Happy hamsters squirrel away supermarket stocks
Hamsters have been emptying shop shelves across Germany and now seem set to cross borders as other countries take up the telling term Hamsterkauf. Wise advice to stock up on essentials before being confined to home by an anti-coronavirus diktat, combined with an angst attack in the face of a pandemic, has seen runs on toilet paper, pasta, flour and hand gel – snatching away all available wares. The German language term for this buying more than you need is Hamsterkauf, meaning literally hamster buying, or buying like a hamster. The tiny hamster with its puffy cheeks full of nuts is a lovable symbol for sensibly storing what you need for later, like its bigger cousin the squirrel, but neither actually pay for what they accumulate and have never been seen panic buying.
Will our terrifying zeitgeist adopt this new word into in English? Piling up stores of stuff can be called stockpiling, storing, hoarding, setting in stores, provisioning, compulsive collecting, shopping addiction, or just plain greed. The English term panic buying, illustrated by empty shop shelves, suggests a senseless stampede, buying as much as possible before it’s all gone because others are also panicking and buying it before it’s all gone, whether or not they need it. By contrast, squirrelling away stuff suggests sensibly saving for a rainy day. Squirrels can hide literally thousands of acorns and nuts for winter fodder, and technical studies have found the squirrel’s brain actually becomes physically larger to store all the location data for its treasures, whereas the panic buyer’s brain appears to shrink down to a reptilian core.
Interestingly, in the 1960s squirreling was officially encouraged in West Germany as a result of Globalisierungsangst, perhaps translatable as angst about the modern nation’s inability to isolate itself from foreign factors. This expensive year-long “Aktion Eichhörnchen”, which could be translated as Squirrelling Campaign, used leaflets and television advertisements to advise Germans to obtain and store supplies in quantities that would last at least two weeks, but it is estimated that only around three percent of households followed the advice, for reasons described in a fascinating article in German in Spiegel magazine. By contrast, members of the Mormon faith are currently advised to keep at least three months of food and water at home and even a year’s worth if they can.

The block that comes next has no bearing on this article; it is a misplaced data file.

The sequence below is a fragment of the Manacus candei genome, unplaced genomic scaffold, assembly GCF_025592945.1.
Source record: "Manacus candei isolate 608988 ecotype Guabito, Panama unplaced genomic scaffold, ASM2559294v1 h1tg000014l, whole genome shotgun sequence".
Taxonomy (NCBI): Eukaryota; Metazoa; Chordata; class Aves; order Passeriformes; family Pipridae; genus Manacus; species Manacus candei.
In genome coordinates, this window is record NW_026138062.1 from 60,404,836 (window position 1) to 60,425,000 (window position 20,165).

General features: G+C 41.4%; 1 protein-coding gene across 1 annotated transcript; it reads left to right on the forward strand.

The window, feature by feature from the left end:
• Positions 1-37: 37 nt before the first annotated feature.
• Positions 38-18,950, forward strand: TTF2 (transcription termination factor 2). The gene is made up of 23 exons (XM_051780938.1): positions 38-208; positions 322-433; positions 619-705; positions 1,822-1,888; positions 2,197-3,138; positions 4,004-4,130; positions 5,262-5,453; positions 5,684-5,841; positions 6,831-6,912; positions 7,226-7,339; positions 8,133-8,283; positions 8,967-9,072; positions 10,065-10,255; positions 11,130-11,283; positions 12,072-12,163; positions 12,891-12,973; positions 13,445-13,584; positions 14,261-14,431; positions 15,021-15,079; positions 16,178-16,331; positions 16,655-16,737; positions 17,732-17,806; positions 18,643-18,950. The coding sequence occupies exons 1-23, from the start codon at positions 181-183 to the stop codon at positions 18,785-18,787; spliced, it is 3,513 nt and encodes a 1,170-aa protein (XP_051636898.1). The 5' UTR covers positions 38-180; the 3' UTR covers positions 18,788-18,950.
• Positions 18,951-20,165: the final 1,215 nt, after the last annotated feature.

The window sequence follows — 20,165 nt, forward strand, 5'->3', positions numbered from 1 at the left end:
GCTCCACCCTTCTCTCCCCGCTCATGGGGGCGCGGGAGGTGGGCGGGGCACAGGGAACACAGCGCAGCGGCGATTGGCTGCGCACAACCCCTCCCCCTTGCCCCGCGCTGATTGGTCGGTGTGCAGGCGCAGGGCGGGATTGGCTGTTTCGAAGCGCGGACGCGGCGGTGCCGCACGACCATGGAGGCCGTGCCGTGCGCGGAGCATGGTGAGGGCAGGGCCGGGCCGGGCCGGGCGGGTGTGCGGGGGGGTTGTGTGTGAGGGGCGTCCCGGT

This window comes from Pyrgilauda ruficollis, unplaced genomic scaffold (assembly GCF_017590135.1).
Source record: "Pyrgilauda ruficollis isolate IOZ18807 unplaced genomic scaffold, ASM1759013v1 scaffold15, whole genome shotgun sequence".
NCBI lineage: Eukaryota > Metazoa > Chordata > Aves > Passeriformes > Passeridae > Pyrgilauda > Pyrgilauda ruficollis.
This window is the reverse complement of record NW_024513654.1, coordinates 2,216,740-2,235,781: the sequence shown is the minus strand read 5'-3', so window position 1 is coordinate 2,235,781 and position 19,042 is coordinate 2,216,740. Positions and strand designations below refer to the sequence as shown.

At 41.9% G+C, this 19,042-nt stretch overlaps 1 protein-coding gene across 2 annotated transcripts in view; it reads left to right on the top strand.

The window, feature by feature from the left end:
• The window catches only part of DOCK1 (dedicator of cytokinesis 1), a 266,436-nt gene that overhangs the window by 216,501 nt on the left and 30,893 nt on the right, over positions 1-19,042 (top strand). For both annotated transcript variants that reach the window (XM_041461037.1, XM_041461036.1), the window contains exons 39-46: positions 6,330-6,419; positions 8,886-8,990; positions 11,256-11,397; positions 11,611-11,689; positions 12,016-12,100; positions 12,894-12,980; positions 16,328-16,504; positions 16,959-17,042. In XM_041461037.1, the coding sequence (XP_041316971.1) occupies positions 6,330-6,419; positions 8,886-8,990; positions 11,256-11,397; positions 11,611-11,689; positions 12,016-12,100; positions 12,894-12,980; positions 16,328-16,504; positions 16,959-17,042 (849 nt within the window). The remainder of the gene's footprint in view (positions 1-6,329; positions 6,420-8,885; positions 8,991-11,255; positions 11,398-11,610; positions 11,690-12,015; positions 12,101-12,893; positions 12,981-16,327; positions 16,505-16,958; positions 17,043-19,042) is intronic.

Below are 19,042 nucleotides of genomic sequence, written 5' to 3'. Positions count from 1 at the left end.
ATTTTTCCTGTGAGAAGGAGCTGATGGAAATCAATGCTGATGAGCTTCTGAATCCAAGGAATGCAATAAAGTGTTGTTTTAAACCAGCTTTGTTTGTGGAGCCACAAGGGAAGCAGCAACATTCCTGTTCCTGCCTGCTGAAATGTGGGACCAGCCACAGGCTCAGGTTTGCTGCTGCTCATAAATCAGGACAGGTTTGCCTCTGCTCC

Hamsterkauf also enjoys a corresponding German verb, hamstern, which translates as buy like a hamster, and German has various other compound words containing hamster, such as Hamsterware and Hamsterfrau. Some of these are even found in translation in adjoining languages which also see the humble hamster as a shrewd saver. Should we create a new English word hamsterism? Would that describe a way of behaving, an ideology, or a medical condition like lycanthropy? Perhaps soon in English we will be talking of replacing hungry austerity with plump hamsterity, and engaging in hamstering or a hamster fest, which sounds a more pleasant way to pass the time in shops, though it might initially remind us of the hamster on its wheel.
The hamster wheel is often seen as a symbol of fevered and futile activity, and someone who says they feel like a hamster on a wheel usually means they are running hard and getting nowhere or frustratingly going in circles. The running actually helps the caged hamster keep fit and fight boredom, not unlike the motorised treadmills used by confined humans to keep fit in a world that demands so little physical effort from them, aside from carrying tons of shopping.